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7 IFR Procedures That Can Easily Be Missed

There are a lot of things that are easy to miss on an instrument flight...

1) Operating Below MDA

It's one of the leading causes of accidents on instrument approaches. If you're flying a non-precision approach, check (and re-check) your MDA altitude. And remember, you need to see at least one of these 10 things before you can descend below MDA to the runway.

2) Inspections

In addition to having the pitot/static system and transponder checked every 24 calendar months, you need to check your VOR(s) in the preceding 30 days if you plan to use them.

Corey Komarec

3) Regaining Currency

If you regain currency with FTDs or ATDs in addition to an aircraft, the requirements to regain instrument currency change. Make sure you read FAR 61.57(c) before you go.

Corey Komarec

4) Cold Weather Corrections

In cold regions of the country, instrument approaches require cold weather corrections. It's your responsibility to make sure you know how to correct the altitudes, and which segments of the approach need to be corrected.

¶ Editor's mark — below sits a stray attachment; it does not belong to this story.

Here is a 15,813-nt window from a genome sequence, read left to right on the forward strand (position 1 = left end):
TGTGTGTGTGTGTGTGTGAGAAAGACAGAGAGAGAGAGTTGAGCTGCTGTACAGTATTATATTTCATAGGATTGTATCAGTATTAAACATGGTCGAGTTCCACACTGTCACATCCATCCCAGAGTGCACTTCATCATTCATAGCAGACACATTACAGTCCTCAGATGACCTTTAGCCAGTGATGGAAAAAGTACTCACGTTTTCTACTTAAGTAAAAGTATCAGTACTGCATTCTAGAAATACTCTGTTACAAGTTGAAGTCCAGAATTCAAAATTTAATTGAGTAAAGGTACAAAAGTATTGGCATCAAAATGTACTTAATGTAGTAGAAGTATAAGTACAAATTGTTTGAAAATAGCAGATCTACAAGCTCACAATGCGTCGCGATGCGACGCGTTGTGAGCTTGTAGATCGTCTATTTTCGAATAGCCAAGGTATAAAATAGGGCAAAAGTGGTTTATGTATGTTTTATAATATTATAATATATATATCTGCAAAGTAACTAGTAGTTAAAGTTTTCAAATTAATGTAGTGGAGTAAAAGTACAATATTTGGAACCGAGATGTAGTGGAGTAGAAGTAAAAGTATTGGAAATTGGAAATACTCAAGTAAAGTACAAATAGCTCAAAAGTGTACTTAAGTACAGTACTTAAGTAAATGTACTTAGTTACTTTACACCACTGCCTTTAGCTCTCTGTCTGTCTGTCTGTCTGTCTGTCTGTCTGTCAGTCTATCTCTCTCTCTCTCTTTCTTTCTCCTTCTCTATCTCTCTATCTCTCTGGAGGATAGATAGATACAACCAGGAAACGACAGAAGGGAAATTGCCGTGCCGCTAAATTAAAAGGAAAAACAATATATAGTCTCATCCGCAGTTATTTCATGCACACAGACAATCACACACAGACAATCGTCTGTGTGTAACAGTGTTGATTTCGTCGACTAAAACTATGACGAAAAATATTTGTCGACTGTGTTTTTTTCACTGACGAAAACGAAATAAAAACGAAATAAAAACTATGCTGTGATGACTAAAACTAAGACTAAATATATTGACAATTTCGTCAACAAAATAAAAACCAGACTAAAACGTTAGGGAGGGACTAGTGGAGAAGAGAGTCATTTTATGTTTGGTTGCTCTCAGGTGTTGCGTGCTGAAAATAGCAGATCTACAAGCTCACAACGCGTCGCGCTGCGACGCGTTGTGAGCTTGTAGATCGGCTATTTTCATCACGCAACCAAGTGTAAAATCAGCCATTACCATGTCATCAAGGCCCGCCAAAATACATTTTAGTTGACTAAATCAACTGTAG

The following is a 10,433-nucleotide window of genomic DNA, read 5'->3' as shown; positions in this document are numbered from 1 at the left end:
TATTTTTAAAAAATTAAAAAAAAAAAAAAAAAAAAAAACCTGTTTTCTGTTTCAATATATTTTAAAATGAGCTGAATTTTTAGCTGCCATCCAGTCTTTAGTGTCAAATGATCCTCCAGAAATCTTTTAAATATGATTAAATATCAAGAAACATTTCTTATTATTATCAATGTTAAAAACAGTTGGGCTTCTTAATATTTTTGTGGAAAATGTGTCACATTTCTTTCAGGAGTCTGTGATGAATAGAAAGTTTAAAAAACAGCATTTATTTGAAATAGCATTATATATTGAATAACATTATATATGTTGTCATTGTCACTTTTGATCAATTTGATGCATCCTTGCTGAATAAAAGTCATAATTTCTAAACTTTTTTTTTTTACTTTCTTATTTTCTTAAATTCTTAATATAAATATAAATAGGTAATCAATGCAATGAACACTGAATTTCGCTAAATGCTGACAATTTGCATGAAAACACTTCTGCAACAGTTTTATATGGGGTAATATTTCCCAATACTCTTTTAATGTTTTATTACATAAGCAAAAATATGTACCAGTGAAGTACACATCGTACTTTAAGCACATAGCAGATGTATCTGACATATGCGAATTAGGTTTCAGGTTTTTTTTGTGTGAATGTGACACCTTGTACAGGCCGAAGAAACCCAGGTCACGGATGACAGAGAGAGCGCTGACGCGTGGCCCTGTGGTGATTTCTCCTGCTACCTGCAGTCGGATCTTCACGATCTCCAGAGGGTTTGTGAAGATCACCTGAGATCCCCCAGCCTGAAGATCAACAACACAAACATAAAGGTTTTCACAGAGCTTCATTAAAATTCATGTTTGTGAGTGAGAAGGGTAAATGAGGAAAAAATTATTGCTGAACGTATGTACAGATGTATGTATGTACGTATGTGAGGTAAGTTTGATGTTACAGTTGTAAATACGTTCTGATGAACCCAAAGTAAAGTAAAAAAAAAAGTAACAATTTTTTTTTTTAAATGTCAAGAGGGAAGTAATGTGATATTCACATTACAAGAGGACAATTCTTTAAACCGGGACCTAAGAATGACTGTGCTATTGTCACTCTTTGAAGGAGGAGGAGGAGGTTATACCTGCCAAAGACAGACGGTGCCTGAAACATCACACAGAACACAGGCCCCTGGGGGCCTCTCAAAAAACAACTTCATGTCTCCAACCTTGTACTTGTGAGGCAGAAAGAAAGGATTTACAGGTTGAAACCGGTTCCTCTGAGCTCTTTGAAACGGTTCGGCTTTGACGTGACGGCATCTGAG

5) Filing Direct

If you file a direct route and you're crossing an ARTCC boundary, you'll need a waypoint on your route within 200 miles of the boundary.

Josh Beasley

6) Inoperative Equipment

The acronym "GRABCARD" helps you remember required equipment for IFR operations. Equipment as simple as a clock must be installed in the aircraft and can't be substituted by an external one.


7) Required reports to ATC

Whether it's reaching VFR-on-top or not being able to climb/descend at least 500 FPM, there's a list of reports ATC expects you to make. The full list can be found in AIM 5-3-3.


Corey Komarec

Corey is an Embraer 175 First Officer for a regional airline. He graduated as an aviation major from the University of North Dakota, and he's been flying since he was 16. You can reach him at

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